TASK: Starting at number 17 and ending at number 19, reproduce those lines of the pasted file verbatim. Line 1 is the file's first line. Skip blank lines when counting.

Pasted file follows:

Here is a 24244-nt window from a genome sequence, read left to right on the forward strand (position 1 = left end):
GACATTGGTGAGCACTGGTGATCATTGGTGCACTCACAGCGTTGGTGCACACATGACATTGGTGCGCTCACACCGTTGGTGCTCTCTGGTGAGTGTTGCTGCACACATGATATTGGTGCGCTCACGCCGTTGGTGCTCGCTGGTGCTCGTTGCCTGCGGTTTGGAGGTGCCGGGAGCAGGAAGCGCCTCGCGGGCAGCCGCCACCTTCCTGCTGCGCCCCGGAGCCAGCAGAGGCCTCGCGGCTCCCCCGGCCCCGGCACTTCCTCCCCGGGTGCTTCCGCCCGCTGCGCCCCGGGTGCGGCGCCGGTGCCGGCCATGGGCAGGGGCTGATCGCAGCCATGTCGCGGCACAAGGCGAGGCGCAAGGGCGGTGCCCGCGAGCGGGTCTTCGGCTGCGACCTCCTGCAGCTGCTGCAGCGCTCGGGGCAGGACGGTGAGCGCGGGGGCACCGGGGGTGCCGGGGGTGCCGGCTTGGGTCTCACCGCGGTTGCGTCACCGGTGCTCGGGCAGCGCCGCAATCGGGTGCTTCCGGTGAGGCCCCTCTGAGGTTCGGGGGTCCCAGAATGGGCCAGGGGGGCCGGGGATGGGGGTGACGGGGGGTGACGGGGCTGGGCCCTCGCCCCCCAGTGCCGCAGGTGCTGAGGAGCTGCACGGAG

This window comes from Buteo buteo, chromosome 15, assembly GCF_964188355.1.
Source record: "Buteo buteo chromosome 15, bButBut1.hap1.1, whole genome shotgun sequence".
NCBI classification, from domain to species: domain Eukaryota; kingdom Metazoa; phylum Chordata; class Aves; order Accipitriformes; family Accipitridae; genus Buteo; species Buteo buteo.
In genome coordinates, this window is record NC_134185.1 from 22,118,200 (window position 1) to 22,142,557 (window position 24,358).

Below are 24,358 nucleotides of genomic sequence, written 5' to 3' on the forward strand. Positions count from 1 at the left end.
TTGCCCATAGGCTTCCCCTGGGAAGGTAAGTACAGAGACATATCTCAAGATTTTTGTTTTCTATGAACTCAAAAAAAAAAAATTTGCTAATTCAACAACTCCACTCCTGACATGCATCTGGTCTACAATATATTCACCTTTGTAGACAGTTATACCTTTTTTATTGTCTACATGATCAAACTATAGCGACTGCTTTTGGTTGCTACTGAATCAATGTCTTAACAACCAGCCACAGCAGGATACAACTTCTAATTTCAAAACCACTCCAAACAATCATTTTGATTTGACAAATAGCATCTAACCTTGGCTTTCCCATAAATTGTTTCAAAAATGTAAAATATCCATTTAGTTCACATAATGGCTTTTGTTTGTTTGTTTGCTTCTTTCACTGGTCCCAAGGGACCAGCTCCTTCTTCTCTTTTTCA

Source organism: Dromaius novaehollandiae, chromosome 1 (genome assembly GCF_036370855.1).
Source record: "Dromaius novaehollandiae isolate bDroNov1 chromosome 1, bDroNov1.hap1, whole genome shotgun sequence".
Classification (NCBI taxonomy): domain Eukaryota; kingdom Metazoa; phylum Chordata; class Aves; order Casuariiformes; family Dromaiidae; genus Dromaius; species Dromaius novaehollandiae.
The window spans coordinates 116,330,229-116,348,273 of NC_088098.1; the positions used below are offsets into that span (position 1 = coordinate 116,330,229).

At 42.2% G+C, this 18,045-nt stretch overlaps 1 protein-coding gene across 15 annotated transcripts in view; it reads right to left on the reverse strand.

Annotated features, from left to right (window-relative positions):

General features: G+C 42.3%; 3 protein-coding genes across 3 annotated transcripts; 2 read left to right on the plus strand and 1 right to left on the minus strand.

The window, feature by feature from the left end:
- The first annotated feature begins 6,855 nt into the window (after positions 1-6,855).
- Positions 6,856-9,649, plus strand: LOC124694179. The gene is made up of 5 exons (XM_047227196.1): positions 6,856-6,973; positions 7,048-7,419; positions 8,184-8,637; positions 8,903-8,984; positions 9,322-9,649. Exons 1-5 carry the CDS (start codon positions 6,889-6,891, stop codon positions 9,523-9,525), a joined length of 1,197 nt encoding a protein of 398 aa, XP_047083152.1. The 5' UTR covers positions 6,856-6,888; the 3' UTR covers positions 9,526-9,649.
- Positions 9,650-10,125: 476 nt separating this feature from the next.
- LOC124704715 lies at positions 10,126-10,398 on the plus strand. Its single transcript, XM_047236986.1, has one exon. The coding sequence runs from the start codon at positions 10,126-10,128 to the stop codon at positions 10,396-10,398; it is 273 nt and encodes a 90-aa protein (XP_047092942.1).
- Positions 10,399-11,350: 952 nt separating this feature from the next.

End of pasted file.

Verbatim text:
- The first annotated feature begins 6,855 nt into the window (after positions 1-6,855).
- Positions 6,856-9,649, plus strand: LOC124694179. The gene is made up of 5 exons (XM_047227196.1): positions 6,856-6,973; positions 7,048-7,419; positions 8,184-8,637; positions 8,903-8,984; positions 9,322-9,649. Exons 1-5 carry the CDS (start codon positions 6,889-6,891, stop codon positions 9,523-9,525), a joined length of 1,197 nt encoding a protein of 398 aa, XP_047083152.1. The 5' UTR covers positions 6,856-6,888; the 3' UTR covers positions 9,526-9,649.
- Positions 9,650-10,125: 476 nt separating this feature from the next.